end. There are those who are with us; there are those who are against us." So
he had to define those who were against us and it was not too difficult to pick
out Iran, Iraq, North Korea. [All three of them] have programs of weapons of
mass destruction, ... have articulated public policies against the United
States government. ...
What was a little strange about the articulation of "axis of evil" is that, in
the minds of Americans, they're all linked somehow. Somehow it seems as if
North Korea is in collusion with Iran and with Iraq against the United States,
when that's not the case. ... There's nothing in particular linking Iran, Iraq,
North Korea. First of all, Iran and Iraq fought a war for eight years. They
don't even have a peace treaty yet, and so it's kind of ludicrous to think that
the two countries would act in concert against the United States.
How deliberate and how formal a statement of American policy was that phrase
["axis of evil"]? Or was that sort of up there [as] an advertising
It can be a policy that directs future military action or it can be an
advertising slogan. That's the beauty of a throwaway line like that. It never
has to be rescinded. It's clever. It captures the imagination of the American
people. It keeps the American people on board with their president.
But just articulating the term "axis of evil" doesn't give you an action plan
then. It's an articulation like "evil empire" was. ... When Ronald Reagan
uttered the words "evil empire" ... it didn't mean the destruction of the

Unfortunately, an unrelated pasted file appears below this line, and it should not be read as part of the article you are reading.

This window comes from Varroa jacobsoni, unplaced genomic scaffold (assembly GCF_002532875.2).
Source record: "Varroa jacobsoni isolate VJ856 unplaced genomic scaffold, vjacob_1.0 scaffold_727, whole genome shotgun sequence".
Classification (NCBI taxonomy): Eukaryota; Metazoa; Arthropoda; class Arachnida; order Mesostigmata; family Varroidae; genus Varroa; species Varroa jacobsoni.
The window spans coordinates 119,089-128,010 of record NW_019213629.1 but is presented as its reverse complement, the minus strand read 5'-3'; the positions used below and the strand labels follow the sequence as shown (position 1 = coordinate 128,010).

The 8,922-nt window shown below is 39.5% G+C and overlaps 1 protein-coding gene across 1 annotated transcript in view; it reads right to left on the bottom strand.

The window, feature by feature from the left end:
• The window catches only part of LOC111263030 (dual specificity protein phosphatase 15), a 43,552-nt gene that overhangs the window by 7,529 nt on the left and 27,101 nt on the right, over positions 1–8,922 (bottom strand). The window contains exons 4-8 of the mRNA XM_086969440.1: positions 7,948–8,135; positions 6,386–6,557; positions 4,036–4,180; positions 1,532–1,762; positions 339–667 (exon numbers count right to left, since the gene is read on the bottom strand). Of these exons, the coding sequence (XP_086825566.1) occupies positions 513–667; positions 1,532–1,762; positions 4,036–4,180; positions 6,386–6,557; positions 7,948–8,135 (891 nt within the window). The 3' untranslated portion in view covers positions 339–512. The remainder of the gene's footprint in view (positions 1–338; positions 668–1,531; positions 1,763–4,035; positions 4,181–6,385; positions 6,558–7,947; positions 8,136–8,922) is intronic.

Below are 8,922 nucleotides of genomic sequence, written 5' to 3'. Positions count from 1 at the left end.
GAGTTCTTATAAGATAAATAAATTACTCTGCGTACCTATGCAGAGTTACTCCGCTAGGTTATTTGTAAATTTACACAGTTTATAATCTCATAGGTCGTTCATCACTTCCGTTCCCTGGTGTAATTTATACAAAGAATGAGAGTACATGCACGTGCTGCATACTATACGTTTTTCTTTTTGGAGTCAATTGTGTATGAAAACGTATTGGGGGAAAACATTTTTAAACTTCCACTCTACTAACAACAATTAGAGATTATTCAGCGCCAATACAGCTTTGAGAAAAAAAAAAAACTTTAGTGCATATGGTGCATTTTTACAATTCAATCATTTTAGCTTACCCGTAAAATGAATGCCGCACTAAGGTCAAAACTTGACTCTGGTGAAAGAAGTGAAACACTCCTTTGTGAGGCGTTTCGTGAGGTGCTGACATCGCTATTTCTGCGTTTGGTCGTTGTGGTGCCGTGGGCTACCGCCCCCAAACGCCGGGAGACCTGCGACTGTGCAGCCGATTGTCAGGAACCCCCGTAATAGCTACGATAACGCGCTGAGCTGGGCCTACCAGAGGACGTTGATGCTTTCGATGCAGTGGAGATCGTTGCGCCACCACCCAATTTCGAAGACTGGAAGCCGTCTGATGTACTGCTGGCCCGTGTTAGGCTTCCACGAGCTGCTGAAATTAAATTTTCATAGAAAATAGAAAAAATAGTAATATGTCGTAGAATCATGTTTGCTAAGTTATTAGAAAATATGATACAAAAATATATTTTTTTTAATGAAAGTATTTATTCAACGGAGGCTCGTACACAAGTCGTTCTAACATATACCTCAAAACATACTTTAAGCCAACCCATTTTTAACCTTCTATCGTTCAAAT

Soviet Union in a two-year time frame or a three-year time frame. It just meant
that he thought the Soviet Union was evil.
So what happens now? ...
Well, something unexpected happened since the articulation of "axis of
evil." It's called that funny little war between Israelis and Palestinians.
That has been a wakeup call for this administration, and it has forced this
administration to renege on all of its promises that it would not become the
911 for foreign policy, that it would not get involved in a long protracted
negotiation in the Middle East. And it's also put on hold whatever war plan
there was to attack Iraq militarily and overthrow Saddam Hussein.
How easy or difficult would it have been [for] people who advised the
president in coming up with this phrase to foresee that it is a statement of a
whole bunch of principles and a dogma that can come back and bite us very
quickly and very soon? ...
I don't really think this administration cares about the diplomatic nuances
that come with articulating a phrase or two. In the war of diplomacy, the only
weapons are words, and that's why every comma is watched in a conflict like the
one between Israelis and Palestinians.
But this administration is not big on nuance. It's big on projection of power
and giving the impression that it can project power. So "axis of evil" is very
robust; it makes the president and his team look strong. It's not that they sat
around and thought, "OK, how's 'axis of evil' going to play in Europe?" --
where the Europeans think of "Axis" and they harken back to World War II. It
doesn't work like that.
The perception in American administrations that Iran is a big problem, a bad